Redmond-based Microsoft is often considered to be a laggard in the otherwise fast-changing tech industry. It has missed the bus on several occasions, such as failing to capitalize on the smartphone and tablet revolution at the time it happened, and the results are pretty obvious as the company is still struggling to gain a foothold with its Windows 8 phone operating platform. But more than that, the general perception about Microsoft’s delayed response cycle usually centers around the bureaucracy and red-tapism that is thought to be widely prevalent in the 98,000 employee-strong organization.
Yes, Microsoft has always fostered a spirit of internal competition, but then again, that competitiveness has often been so severe that it has suppressed seemingly good examples of innovation in some cases. Enter ‘One Microsoft’ - management’s answer to these perennial problems plaguing the company.
So what is it all about?
Well, for the uninitiated, the entire concept revolves around reducing the number of business units functioning within the company (often as independent Kingdoms, as they say) and simplifying the entire reporting structure. But most importantly, it’s about projecting the company's image in a totally different light. Microsoft no longer wants to be known as a software-focused firm, but rather wants to concentrate more and more on devices and services that it offers to its customers all over the world.
And going by the Street’s positive response, this change was indeed a much-needed one. In fact, certain recent issues such as the glaring disparities between the PC and phone versions of the company’s newest Windows 8 operating system have comprehensively pointed to a lack of cohesiveness within its many different divisions and the way in which they function. Keeping that in mind, a lot of Microsoft investors should welcome this change that is aimed at creating a more seamless experience between the company’s suite of products catering to computers, smartphones, tablets and the Xbox gaming console.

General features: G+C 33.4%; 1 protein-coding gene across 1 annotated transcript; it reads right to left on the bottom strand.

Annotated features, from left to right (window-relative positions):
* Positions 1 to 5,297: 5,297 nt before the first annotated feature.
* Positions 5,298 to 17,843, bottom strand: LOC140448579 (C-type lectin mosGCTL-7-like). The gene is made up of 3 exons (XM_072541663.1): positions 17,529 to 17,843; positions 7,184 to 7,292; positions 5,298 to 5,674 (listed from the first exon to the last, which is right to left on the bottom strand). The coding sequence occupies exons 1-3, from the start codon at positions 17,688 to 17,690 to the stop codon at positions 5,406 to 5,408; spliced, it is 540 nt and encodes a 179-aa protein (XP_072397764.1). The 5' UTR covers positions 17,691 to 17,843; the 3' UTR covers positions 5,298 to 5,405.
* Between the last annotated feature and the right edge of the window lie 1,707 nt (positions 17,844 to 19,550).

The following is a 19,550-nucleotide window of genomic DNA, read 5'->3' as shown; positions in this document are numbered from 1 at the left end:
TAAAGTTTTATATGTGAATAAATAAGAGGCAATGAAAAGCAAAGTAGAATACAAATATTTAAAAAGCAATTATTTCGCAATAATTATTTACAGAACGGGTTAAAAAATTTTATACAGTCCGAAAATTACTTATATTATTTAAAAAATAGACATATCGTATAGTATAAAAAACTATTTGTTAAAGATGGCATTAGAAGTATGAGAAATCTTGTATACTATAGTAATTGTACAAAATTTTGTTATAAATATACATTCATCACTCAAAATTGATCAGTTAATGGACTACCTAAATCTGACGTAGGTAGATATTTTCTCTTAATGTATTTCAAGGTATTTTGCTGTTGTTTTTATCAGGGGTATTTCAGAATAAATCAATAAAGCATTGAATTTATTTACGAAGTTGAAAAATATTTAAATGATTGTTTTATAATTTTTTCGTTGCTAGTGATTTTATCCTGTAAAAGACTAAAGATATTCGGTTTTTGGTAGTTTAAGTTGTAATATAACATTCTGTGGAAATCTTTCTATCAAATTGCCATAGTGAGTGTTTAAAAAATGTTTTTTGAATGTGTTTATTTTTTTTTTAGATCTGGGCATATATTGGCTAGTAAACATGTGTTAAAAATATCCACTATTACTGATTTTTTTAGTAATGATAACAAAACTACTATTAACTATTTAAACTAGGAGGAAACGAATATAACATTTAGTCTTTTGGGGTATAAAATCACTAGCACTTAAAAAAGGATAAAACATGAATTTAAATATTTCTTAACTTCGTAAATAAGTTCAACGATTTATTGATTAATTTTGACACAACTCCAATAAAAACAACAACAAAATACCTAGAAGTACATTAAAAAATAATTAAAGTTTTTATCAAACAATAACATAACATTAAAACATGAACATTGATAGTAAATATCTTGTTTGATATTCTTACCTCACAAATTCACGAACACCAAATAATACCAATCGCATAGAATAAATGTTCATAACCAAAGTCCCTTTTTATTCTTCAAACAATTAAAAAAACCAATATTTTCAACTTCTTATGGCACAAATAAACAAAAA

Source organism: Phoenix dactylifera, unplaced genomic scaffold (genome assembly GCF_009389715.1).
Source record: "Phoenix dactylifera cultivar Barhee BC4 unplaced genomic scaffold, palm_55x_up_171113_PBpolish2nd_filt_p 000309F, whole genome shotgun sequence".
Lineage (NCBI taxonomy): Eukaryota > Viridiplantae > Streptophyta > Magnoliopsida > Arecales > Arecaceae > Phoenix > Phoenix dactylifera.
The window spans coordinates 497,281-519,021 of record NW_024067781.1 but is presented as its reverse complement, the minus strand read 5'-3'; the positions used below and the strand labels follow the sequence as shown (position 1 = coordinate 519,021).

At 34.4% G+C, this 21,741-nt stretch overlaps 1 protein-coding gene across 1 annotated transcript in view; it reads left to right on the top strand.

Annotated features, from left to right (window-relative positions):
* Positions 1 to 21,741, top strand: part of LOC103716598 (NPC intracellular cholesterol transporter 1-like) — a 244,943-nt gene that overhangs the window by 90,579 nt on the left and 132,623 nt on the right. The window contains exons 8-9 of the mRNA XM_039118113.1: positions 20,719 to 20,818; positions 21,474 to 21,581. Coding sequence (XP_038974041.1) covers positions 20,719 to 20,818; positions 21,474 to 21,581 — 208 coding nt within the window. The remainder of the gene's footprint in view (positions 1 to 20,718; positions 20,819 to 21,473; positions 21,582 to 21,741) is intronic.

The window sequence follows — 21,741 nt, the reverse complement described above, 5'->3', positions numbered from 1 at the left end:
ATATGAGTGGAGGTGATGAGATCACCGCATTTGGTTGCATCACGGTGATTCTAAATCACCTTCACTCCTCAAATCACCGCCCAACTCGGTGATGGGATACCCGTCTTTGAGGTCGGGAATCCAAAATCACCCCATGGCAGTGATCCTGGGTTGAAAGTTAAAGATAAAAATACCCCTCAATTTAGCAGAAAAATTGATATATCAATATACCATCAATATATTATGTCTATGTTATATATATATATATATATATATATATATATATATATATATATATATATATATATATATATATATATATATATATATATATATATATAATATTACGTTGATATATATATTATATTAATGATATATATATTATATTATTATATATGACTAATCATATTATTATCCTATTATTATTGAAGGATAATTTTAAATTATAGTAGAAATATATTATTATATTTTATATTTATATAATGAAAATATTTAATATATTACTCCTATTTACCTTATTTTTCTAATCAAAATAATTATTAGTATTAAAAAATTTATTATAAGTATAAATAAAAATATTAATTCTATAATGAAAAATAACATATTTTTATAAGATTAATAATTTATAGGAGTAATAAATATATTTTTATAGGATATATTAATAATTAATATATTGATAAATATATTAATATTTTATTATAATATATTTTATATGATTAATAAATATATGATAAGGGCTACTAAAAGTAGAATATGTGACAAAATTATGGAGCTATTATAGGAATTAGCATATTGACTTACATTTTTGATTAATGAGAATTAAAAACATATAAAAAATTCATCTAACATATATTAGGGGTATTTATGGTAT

Similarities with Apple
And as we take note of the ever-declining figures for worldwide PC shipments, Microsoft’s need for product diversity and faster design cycles becomes all the more evident. Incidentally, any talk of faster design cycles raises the prospect of comparing the company with smartphone behemoth Apple , as the latter also seems to be grappling with the problem of a distinct lack of innovation, as of now. And even as Microsoft CEO Ballmer has publicly stated that he wants his organization to be modeled on the lines of Apple, both companies have also displayed an attitude of zero tolerance towards key organizational members (read Steven Sinofsky of Microsoft and Scott Forstall of Apple) who have somehow stood in the way of promoting inter-departmental innovation, leading to their sudden departures. And both companies have a common enemy in Google, the developer of the Android operating system that continues to remain way ahead in global popularity.
But then again, once we look at the bigger picture, there does seem to be several aspects that might work out in Microsoft’s favor in the long run. Have a look.
The Xbox One volte face
A classic example of Microsoft’s far quicker response cycle with regard to audience preferences would be the policy reversals related to the company’s newly-launched Xbox One game console. And even if these policies such as the removal of restrictions on used games and daily internet connectivity have been prompted by the need to compete with the relatively less expensive Sony PlayStation 4, that still doesn’t discount the fact that Microsoft was really quick to cater to the core demands made by its loyal gaming audience. Going ahead, the organizational restructuring should lead to more instances of such faster turnarounds, which is what is exactly needed in today’s rapidly changing scenario.
Reaching out to the clouds
The other aspect which I like about the newly-resurgent Microsoft is its willingness to collaborate with industry peers, even those that it may have considered as traditional rivals at some period of time. A case in point would be its recent announcement of a tie-up with software applications giant Oracle, under which the latter’s 12c cloud-based software that includes Java and Linux applications, would be offered as a part of Microsoft’s Azure cloud-based service.
While that means a possible boost for Azure vis-à-vis rival Amazon’s web-based offerings, the thing I feel good about here is the fact that the company is really going all out to attract more customers, shedding its own inhibitions and pre-conceived notions in the process. Now that’s surely a good start, especially in an age when people are increasingly becoming averse to storing their online files and folders on expensive on-premise hardware.